December 10, 2013
Click on the image for the full series.
Crowdfunding has come a long way since 2008, when a group of UC Berkeley MBA students launched Indiegogo. It’s now a multibillion-dollar industry growing literally exponentially and worldwide.
My research suggests crowdfunding will grow more than 100 percent in 2013, and according to various industry sources, it grew 60-80 percent in 2012.
And while the roots of crowdfunding remain here in the United States, the movement holds much promise and has massive implications for the global economy.
Recently, the World Bank commissioned a study on how crowdfunding could be applied internationally and what its potential could be for affecting entrepreneurship in second and third world countries. It did so by asking Crowdfund Capital Advisors to study the issue, a firm made up of the very people who brought crowdfunding to the fore in the U.S.: Jason Best, Sherwood Neiss and Zak Dorian-Cassidy. The three entrepreneurs spent almost two years rallying support for a crowdfunding exemption from SEC registrations and stood in the Rose Garden in 2012 when President Obama signed the JOBS act into law allowing crowdfund investing in the United States.
The study, which I helped develop, was released in October. And what we found was both expected and surprising: Crowdfunding is going to be a disruptive global influence, but in some cases, not quite in the way you might think.
Here are a few of the most surprising takeaways from the report:
The question the World Bank asked our research team to address was a market size estimate — in other words, how big of a phenomena is crowdfunding and crowdfund investing?
Our team brought in economists with experience in the developing world and created a model utilizing purchasing power parity analysis. Essentially we estimated the income levels needed internationally to allow individuals to invest. We then made very conservative estimates (less than 1 percent of portfolio allocation) and looked at the size of the potential crowdfunding investment market.
The model predicts a $93 billion equivalent crowdfund investing market by 2025.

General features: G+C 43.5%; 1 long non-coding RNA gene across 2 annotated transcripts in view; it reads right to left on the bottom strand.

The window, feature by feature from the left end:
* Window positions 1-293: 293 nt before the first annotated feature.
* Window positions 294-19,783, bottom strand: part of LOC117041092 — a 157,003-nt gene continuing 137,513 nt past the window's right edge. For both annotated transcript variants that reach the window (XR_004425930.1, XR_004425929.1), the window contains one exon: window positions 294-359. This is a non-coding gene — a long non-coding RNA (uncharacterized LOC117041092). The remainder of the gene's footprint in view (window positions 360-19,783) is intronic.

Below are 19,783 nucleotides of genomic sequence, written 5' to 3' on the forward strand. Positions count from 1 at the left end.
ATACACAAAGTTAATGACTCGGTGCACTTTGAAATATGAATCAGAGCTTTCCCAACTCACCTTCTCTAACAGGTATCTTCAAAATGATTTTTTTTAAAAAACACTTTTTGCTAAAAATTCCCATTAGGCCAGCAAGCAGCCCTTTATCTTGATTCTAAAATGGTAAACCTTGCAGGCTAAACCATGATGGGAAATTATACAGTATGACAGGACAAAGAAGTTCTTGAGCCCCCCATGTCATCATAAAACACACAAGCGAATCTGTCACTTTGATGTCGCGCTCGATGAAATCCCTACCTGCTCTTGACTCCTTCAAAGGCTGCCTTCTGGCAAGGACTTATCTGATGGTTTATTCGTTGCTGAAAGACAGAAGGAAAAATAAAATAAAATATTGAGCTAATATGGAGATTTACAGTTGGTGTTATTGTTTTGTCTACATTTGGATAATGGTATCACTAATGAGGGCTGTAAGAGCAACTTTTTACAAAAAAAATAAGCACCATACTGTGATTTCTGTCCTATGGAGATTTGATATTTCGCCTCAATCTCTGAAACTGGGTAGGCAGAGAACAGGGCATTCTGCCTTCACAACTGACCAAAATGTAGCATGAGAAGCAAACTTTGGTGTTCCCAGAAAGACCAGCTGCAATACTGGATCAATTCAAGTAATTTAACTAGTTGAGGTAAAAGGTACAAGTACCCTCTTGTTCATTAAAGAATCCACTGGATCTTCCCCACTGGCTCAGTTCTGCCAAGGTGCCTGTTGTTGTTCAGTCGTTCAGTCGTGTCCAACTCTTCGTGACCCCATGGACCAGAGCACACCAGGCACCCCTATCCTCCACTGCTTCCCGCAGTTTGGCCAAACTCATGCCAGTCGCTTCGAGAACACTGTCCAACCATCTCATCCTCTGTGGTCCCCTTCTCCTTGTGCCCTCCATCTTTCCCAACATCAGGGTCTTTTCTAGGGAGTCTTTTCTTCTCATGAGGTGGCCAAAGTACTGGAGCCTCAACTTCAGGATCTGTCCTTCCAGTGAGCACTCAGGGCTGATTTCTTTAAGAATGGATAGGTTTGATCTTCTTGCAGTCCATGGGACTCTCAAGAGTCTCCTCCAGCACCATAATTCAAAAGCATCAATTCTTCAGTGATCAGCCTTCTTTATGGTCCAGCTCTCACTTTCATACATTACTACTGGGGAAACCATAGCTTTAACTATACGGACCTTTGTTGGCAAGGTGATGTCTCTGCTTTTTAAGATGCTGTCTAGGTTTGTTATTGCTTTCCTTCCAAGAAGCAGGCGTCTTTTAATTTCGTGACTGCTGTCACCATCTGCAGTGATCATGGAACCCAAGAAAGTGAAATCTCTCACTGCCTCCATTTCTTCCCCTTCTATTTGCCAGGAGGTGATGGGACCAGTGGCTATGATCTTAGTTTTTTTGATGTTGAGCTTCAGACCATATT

Our model assumes that no institutional investors allocate money through crowdfunding portals — despite examples of this occurring in the U.S. and the U.K. If we were to assume institutional investors get in the market, then crowdfund investing becomes a several hundred billion disruption to early stage capital markets by 2025.
In the space of only five years, crowdfunding has grown from a handful of sites to nearly 1,000 platforms operating on every continent except Antarctica. Entrepreneurs are using crowdfunding to raise either debt or equity financing for their businesses in 27 countries, and that list is rapidly growing.
The World Bank report built an empirical model to predict in which countries crowdfunding was likely to emerge. We studied a number of economic, regulatory, cultural and normative variables and found that crowdfunding in the second and third world was related to flows of foreign direct investment and diaspora investing.
This suggests that crowdfunding is operating as a vehicle for entrepreneurs to solicit either donations or investments from the extended network of expats, emigrees and organizations seeking to bolster economic development in their home country. One of the most successful examples is OurCrowd, which solicits investments in the U.S. for Israeli technology startups.Homestrings solicits donations from individuals who moved from Africa but want to target donations back into Africa.